Ashover Light Railway Walk
Wednesday 19th April 2017
Report by Sally Bramson
After meeting in Ashover Parish Hall car park, our group of 12 adults and two children set off in the warm afternoon sunshine along local footpaths towards the former Ashover Butts station. The station site and trackbed of the 1' 11½" gauge line can still be seen and we were also able to follow it into Ashover Butts Quarry which used to provide limestone traffic (mainly for road construction but also rail ballast), fluorspar for the iron & steel industry and a small amount of lead. The site of 'Where the Rainbow Ends' café was visited. It was dismantled after passenger services finished in 1947 and saved in store by the Ashover Light Railway Society who intend to re-erect it when a suitable site is found.
A Society railway walk with 'style'; the Ashover Light Railway.
[© Neil Lewis 2017]
On continuing our walk it was clear that the railway crossed the River Amber several times as it meanders through the picturesque valley since former bridge abutments are visible in many places.
Walking back into the village we passed All Saints church, where members of Florence Nightingale's family are buried, before proceeding down a steep sunken lane to the old trackbed and site of the station at Salter Lane (for Ashover Village).
Any minute now Julie Andrews will pop up and sing 'The Hills are Alive with the Sound of Music…!
[© Neil Lewis 2017]
The trackbed is quite clearly visible here in both directions but unfortunately we were unable to walk along it as it is not a public right of way. Instead, the group went up the other side of the valley, taking a short (and very welcome!) break at the top of the hill by a cattle grid which (together with another grid further along) partly consists of old Ashover Light Railway (ALR) rails [regauged!], before continuing on to Overton Hall. This, along with its estate, was purchased by the Clay Cross Company in 1918 for £33,000 for the company to exploit the minerals and construct what was to be the last commercial narrow gauge railway in Britain in the pre-preservation era. The East Wing of Overton Hall is currently on the market for a guide price of £675,000!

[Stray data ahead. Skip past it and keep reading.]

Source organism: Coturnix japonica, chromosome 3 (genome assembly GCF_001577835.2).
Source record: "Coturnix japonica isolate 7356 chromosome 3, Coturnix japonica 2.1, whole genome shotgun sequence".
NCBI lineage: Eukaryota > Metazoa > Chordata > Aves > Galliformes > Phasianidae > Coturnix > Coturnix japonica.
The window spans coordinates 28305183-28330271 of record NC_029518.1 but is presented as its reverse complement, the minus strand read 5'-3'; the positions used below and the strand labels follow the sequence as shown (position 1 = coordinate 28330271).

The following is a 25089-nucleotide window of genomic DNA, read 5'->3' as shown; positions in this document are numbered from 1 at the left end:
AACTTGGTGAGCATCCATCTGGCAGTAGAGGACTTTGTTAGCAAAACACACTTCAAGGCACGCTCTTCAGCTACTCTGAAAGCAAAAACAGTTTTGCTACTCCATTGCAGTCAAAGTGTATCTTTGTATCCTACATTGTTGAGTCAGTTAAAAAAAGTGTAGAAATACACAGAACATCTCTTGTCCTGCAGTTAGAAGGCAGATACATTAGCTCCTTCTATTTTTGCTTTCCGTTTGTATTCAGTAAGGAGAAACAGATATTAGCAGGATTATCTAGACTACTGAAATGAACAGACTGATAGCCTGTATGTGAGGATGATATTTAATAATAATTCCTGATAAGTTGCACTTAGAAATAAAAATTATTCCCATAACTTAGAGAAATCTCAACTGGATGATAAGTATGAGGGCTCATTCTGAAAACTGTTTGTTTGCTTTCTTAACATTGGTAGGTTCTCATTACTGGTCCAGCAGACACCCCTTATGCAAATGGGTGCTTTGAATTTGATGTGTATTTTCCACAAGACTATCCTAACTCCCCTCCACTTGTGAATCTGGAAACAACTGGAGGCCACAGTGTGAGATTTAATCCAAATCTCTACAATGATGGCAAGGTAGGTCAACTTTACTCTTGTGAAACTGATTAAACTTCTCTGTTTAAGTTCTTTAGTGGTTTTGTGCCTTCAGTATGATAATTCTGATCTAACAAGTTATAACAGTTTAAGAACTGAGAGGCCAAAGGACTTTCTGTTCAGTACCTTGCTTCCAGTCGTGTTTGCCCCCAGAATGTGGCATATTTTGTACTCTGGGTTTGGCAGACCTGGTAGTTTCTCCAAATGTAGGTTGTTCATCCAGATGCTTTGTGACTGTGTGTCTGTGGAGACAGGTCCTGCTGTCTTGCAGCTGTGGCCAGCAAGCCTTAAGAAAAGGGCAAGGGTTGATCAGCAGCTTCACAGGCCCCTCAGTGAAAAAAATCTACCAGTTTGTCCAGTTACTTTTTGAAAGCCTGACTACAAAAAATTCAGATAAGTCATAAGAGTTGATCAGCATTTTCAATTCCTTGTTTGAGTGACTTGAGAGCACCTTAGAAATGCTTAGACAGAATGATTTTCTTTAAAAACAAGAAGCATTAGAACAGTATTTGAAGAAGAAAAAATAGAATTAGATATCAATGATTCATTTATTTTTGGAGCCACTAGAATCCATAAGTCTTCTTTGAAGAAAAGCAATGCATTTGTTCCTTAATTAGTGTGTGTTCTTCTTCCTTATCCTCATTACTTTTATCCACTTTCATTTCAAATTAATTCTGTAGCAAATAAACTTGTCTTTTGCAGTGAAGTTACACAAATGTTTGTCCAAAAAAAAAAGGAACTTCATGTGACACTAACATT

After observing the small headstocks and old plant which remain from the lead mining industry near the Hall, we walked down the lane to the Miners Arms at Milltown (a halt on the railway) to see where the line ran alongside the pub. Its hospitality was enjoyed by the 90 enthusiasts from the Birmingham Locomotive Club who rode on the last ever passenger special over the line on 24 Aug 1947.
'He's not with us, honestly' (….you do always get one though!).
[© Neil Lewis 2017]
Our group then headed back towards Ashover via the halt at Fallgate where the old shelter still exists (along with a section of old track) in use as a store. Following the course of the railway we came to Milltown Quarry and saw the former stables, now part of private property, which housed the ponies that were used to pull wagons up a short incline. There is still some tram track visible in situ and we were also able to observe the old mill and powerhouse on the other side of the river.
Continuing towards Ashover, our two younger companions took some members to see another cattle grid which uses sections of ALR track, then we all walked back together to our starting point, passing on the way the Old Poets Corner public house, where guests at the opening ceremony of the ALR enjoyed a free drink in 1925 - no such luck for us though!
Thank to John Cameron for his organisational skills and historical notes (see BLN 1274.249 with map), and our local Chesterfield member Neil Lewis for leading us on a very interesting and informative walk. Neil also provided notes with an excellent collection of maps, photographs and other material relating to the ALR. Thanks to Ruby and Archie Lewis who ably assisted their dad throughout the walk. It is hoped to repeat the fixture and see other sections of this interesting and unusual line as well.